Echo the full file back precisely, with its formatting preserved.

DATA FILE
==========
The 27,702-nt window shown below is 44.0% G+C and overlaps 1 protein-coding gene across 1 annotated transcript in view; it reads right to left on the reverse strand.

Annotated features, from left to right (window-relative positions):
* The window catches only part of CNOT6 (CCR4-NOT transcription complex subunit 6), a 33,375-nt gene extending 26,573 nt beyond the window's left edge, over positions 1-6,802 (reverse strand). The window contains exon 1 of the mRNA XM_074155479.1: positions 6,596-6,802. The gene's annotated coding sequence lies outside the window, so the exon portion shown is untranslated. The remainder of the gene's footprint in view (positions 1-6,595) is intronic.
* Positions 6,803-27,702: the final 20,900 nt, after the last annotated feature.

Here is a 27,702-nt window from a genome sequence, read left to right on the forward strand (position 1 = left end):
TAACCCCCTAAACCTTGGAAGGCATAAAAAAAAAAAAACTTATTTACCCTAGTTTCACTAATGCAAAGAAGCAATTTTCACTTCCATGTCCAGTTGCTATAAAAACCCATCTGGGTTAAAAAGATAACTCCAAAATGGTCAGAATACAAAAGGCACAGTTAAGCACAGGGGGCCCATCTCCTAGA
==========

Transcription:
The 27,702-nt window shown below is 44.0% G+C and overlaps 1 protein-coding gene across 1 annotated transcript in view; it reads right to left on the reverse strand.

Annotated features, from left to right (window-relative positions):
* The window catches only part of CNOT6 (CCR4-NOT transcription complex subunit 6), a 33,375-nt gene extending 26,573 nt beyond the window's left edge, over positions 1-6,802 (reverse strand). The window contains exon 1 of the mRNA XM_074155479.1: positions 6,596-6,802. The gene's annotated coding sequence lies outside the window, so the exon portion shown is untranslated. The remainder of the gene's footprint in view (positions 1-6,595) is intronic.
* Positions 6,803-27,702: the final 20,900 nt, after the last annotated feature.

Here is a 27,702-nt window from a genome sequence, read left to right on the forward strand (position 1 = left end):
TAACCCCCTAAACCTTGGAAGGCATAAAAAAAAAAAAACTTATTTACCCTAGTTTCACTAATGCAAAGAAGCAATTTTCACTTCCATGTCCAGTTGCTATAAAAACCCATCTGGGTTAAAAAGATAACTCCAAAATGGTCAGAATACAAAAGGCACAGTTAAGCACAGGGGGCCCATCTCCTAGA